Thousands of Afghans on American Military Bases Await Resettlement

Many who left the country in August are waiting for medical and security screenings and flights from overseas that were halted by measles.

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WASHINGTON — Weeks after their dramatic escape from Kabul, tens of thousands of Afghans hoping to be resettled in the United States remain on military bases across the country and overseas as medical and security screenings slow the process.

A small but worrisome measles outbreak has contributed to the delays, causing a halt in evacuation flights as federal officials scramble to contain cases and inoculate new arrivals against the disease and other illnesses, including the coronavirus.

As of Sept. 14, about 64,000 evacuees from Afghanistan had arrived in the United States. The vast majority were at risk under Taliban rule after the U.S. withdrawal from the country last month. Nearly 49,000 are living on eight domestic military bases, waiting to be resettled in the United States, according to an internal federal document obtained by The New York Times. Roughly 18,000 are on bases overseas, largely in Germany. Some leave within weeks, but most stay longer.

The screenings, which involve an array of federal agencies, follow a condensed and harried evacuation effort last month shortly before the United States completed its withdrawal from Afghanistan. About 100 Americans who want to leave, and an unknown number of vulnerable Afghans, remain in the country.

Antony J. Blinken, the secretary of state, defended the Biden administration’s evacuation operation during hours of congressional testimony this week, which included calls from Republican critics for his resignation and charges that the administration failed to adequately plan for the Afghan government’s collapse to the Taliban.

Mr. Blinken said there was no deadline for getting people out of the country and that “in the end, we completed one of the biggest airlifts in history, with 124,000 people evacuated to safety.”

While Afghan evacuees have escaped the Taliban, their lives remain in limbo, with restless children and little to do on the bases across the United States, including Fort McCoy in Wisconsin, where more than 12,700 people were being housed as of last week, and Fort Bliss in Texas, which has received more than 9,700.

“We will be here one month or more,” said Milad Darwesh, who arrived Saturday at Joint Base McGuire-Dix-Lakehurst in New Jersey after traveling for days to reach the United States. There are nearly 8,000 evacuees at the base.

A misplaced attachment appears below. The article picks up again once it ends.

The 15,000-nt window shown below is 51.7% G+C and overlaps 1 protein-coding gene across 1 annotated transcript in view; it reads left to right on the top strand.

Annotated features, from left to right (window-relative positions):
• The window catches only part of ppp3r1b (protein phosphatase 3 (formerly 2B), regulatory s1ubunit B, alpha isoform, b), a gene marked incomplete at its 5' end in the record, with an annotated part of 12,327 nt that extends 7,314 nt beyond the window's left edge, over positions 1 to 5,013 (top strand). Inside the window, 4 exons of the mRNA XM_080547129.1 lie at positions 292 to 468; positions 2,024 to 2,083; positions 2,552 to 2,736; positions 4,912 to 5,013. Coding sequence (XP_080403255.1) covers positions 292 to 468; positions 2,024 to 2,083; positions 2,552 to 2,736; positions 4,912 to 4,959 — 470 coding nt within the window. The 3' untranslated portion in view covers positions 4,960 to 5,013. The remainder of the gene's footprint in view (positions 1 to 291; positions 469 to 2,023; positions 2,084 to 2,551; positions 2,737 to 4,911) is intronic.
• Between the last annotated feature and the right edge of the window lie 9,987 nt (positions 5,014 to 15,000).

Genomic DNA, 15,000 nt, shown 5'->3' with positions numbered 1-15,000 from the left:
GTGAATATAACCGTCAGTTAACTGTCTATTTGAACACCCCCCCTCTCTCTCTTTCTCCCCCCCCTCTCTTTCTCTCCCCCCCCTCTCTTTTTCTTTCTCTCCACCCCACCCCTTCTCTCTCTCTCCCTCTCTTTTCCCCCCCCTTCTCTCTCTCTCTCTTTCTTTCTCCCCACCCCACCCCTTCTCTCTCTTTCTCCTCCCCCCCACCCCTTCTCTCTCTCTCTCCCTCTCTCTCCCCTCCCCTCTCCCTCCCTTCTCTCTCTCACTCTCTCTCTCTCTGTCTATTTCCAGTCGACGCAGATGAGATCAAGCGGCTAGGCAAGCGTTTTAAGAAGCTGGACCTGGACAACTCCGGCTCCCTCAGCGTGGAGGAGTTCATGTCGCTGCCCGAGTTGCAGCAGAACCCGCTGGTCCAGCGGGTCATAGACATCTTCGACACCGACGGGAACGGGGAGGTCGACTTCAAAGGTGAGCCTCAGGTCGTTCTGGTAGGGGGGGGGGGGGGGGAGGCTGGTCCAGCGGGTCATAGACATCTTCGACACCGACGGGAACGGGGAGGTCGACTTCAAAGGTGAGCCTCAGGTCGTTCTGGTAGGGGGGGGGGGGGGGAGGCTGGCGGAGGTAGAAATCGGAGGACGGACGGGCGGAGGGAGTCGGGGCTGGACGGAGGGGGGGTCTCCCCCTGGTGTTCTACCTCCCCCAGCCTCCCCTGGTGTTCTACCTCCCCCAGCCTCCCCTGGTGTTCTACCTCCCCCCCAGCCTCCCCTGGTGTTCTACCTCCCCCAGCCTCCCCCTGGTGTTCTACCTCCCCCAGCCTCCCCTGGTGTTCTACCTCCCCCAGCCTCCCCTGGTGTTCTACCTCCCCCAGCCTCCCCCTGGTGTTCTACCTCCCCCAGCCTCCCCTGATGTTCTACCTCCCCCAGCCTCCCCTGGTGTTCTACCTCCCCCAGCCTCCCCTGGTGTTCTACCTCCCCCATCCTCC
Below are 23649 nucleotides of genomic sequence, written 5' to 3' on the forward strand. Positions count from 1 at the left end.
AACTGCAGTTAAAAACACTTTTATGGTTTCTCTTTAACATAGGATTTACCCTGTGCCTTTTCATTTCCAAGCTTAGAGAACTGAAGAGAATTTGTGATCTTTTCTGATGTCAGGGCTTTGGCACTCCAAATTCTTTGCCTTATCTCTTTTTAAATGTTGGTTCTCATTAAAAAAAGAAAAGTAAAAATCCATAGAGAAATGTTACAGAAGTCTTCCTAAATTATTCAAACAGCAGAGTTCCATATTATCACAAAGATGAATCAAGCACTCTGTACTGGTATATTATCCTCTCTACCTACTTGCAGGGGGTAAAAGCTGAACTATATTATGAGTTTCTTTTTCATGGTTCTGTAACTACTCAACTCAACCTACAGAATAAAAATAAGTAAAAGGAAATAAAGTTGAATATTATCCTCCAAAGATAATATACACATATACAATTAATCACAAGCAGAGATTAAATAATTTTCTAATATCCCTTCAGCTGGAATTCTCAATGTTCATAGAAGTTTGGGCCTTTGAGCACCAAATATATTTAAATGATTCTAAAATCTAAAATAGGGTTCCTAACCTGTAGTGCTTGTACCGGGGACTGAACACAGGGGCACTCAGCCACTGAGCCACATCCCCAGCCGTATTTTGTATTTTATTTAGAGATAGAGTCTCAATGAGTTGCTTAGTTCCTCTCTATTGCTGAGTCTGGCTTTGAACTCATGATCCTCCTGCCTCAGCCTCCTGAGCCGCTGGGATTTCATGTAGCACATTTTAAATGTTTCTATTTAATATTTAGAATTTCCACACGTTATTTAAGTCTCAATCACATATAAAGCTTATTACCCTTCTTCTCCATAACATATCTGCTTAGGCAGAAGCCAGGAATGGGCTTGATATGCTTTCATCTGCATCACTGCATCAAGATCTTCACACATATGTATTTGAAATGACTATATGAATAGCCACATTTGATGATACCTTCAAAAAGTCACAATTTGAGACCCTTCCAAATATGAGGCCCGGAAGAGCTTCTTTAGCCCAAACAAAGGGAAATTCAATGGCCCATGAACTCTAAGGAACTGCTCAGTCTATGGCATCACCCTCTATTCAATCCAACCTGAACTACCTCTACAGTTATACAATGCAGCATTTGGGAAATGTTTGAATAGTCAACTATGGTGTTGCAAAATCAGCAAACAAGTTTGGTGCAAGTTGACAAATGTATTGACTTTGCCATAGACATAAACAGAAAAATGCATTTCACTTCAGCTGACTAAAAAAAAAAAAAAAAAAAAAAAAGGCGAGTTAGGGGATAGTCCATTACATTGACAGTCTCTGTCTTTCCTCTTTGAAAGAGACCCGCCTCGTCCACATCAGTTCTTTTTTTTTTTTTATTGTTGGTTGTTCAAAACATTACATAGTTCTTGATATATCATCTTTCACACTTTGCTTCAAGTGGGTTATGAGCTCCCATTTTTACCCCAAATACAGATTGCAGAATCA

Mr. Darwesh said he and his family narrowly escaped Kabul in a harrowing journey with the Taliban on their heels to the gates of the airport there. They spent four days in Doha, Qatar, along with thousands of other evacuees, with little water for drinking or washing. He and his family were then transported to an airplane hangar at a base in Italy before finally making it to Fort Dix.

“It’s nice here,” said Mr. Darwesh, a former military translator who has been waiting for two years to have his visa processed. “We now have our own room.”

Zainullah Zaki, who is traveling with his family, landed in Qatar on Aug. 18 and traveled on to Germany, where he has been told over and over again that he might be on a flight “in days.”

“Because of measles, all the flights are paused right now,” John Kirby, a Pentagon spokesman, said on Wednesday about those still on military installations overseas. “So nobody is going anywhere. But our goal has been to try and move them as quickly as possible. We know that these men and women and their families want to get on with their lives.”

Seven measles cases were discovered among Afghans at the domestic military bases. Very few evacuees have tested positive for the coronavirus, according to a Sept. 10 internal government update. Afghan nationals settling in the United States are required to have a series of vaccinations, which are being given at military bases in the United States and will soon be administered overseas as well.

Understand the Taliban Takeover in Afghanistan

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Who are the Taliban? The Taliban arose in 1994 amid the turmoil that came after the withdrawal of Soviet forces from Afghanistan in 1989. They used brutal public punishments, including floggings, amputations and mass executions, to enforce their rules. Here’s more on their origin story and their record as rulers.